Houston We Have a Problem 11

  

 

Ask Rick 173 01/10/11

 

Microsoft Cold Call Scam Revisited

I frequently receive telephone calls purporting to be from Microsoft advising me that problems have been identified with my PC, asking me to switch it on so that they can help fix the fault. The one time I did spend some time dealing with them, after about 15 minutes it seemed clear that the object was to sell me some software. Can you tell me whether these calls are likely to be genuine?

Ernest Short, by email

 

It is a scam, plain and simple! We last dealt with this issue a year ago and since it shows no signs of going away – if anything it’s getting worse judging by the number of emails we have been getting – it’s time for a reminder.

 

The caller usually claims to be from Microsoft and knows your name and that you have a Windows PC. It all sounds very plausible but your name and telephone number are almost certainly in the public domain or have been 'harvested' from  forms and documents and sold on to spammers and scammers. If you have a computer there’s a ninety percent probability that it uses Windows, and it has almost cerainly slowed down or developed a few quirks since it was new, so these cold callers get a very high hit rate. Sometimes you will be asked to check a file on your computer, which apparently lists lots of error messages. This looks alarming but in reality it’s a log file that shows Windows is working properly and fixing routine problems on its own. Users may be asked to grant the caller remote access to their computer. Don’t do it or you will end up with a nasty dose of spyware, a virus, trojans, keyloggers or a useless piece of software that you’ll have to pay to get rid of.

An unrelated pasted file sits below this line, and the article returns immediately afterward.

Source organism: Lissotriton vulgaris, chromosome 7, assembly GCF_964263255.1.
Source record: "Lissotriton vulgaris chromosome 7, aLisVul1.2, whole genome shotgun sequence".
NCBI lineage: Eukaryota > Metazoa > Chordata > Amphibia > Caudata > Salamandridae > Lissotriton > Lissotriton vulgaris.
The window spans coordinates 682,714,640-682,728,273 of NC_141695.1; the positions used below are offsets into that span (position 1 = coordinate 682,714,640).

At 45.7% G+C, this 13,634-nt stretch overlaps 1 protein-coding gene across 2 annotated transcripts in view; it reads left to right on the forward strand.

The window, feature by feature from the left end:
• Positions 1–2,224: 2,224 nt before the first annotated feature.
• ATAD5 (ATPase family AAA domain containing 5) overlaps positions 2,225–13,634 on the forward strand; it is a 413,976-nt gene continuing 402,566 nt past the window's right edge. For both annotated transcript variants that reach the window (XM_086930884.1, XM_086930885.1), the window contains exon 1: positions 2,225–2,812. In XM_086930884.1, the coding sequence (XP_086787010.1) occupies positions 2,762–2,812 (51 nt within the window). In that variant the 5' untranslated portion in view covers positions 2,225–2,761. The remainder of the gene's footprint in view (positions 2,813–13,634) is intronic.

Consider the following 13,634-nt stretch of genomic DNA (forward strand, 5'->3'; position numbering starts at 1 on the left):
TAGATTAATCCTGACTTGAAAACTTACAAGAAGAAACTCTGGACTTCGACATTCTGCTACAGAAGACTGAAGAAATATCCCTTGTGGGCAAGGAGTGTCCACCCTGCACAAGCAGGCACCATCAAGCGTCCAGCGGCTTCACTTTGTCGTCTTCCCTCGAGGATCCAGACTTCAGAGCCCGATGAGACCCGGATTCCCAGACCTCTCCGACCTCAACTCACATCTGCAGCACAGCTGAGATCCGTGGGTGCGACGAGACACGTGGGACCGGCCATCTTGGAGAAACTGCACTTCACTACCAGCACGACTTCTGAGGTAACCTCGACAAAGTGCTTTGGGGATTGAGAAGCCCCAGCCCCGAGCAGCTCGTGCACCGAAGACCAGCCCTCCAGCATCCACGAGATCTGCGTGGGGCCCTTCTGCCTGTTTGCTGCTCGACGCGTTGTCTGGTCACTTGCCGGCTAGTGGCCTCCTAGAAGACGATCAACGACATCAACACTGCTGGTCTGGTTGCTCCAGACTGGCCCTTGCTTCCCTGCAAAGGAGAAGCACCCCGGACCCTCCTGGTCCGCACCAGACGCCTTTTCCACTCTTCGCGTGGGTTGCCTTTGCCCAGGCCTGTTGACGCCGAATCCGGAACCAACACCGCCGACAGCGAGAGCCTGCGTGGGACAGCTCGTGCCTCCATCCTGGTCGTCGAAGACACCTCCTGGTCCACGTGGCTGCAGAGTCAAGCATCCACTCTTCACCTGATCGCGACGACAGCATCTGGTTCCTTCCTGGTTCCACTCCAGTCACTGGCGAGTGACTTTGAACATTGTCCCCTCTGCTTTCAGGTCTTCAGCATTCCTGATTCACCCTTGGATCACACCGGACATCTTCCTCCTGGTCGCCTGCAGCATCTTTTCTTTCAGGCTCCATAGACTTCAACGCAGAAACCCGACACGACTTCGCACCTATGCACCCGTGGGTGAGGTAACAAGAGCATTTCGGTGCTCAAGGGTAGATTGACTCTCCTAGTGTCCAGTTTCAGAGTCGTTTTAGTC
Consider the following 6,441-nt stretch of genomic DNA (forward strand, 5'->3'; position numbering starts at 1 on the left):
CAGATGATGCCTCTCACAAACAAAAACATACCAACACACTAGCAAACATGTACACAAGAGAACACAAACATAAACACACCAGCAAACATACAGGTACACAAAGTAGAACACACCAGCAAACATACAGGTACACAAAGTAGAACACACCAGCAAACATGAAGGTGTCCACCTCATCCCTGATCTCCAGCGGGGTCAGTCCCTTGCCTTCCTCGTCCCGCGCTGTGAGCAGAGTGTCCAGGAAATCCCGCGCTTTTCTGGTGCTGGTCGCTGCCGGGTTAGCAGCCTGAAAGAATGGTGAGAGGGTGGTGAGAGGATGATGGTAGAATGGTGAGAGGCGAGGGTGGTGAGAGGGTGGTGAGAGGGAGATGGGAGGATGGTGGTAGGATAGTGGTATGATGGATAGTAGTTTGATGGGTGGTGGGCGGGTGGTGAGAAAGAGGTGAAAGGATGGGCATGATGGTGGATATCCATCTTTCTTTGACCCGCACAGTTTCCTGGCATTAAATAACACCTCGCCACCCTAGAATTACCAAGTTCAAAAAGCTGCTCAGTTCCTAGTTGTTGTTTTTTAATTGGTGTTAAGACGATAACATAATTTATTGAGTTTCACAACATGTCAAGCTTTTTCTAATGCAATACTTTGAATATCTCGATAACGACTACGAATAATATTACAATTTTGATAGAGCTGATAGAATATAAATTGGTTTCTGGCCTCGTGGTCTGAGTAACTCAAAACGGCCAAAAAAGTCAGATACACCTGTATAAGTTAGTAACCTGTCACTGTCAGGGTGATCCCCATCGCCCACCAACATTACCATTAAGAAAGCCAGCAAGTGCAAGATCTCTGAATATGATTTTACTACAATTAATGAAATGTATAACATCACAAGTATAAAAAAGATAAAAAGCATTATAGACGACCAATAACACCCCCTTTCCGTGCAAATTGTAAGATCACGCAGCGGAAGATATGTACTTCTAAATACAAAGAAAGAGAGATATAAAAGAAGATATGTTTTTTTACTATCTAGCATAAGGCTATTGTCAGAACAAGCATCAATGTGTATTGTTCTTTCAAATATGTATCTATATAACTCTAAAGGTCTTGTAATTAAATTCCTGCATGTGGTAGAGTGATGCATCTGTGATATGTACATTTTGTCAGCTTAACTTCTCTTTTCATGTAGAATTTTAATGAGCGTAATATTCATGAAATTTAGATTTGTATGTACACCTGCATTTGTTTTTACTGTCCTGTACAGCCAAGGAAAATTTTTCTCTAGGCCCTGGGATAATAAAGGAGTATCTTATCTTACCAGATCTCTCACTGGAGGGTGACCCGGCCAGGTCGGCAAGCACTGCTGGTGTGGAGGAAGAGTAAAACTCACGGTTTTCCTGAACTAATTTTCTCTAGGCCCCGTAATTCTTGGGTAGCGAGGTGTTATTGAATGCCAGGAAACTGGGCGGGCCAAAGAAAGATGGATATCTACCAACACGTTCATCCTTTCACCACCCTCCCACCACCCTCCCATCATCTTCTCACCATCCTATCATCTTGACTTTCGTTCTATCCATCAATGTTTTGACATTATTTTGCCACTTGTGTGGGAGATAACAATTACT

Microsoft never cold calls Windows users. Provided you keep your system up to date, you have adequate virus protection and you are not seeing any error messages it is almost certainly working properly. Windows PCs do slow down over time but this is normal and can usually be fixed without recourse to costly software. If you are feeling vindictive you can always waste their time and run up their phone bills by feigning ignorance. Simply leave them on hold as you pretend to go and switch on the computer. My current record is 45 minutes.    

 

 

Compression Sickness

When I send photos from my PC to other members of my family I always right click on the file and in the drop-down menu select Mail Recipient. A box appears asking whether I wish to make the photos smaller or keep original size. I always click on make smaller and the photos are sent very quickly. As I understand this method does not affect the quality or the resolution of the photos for the recipients? Is this assumption correct?

 

When I try to send them at the original size particularly several at once, they are returned stating that they have exceeded the server's space. Is this space on Outlook Express rather than my hard drive? As far as I can see I have masses of space on my C: drive.

T G Jones, by email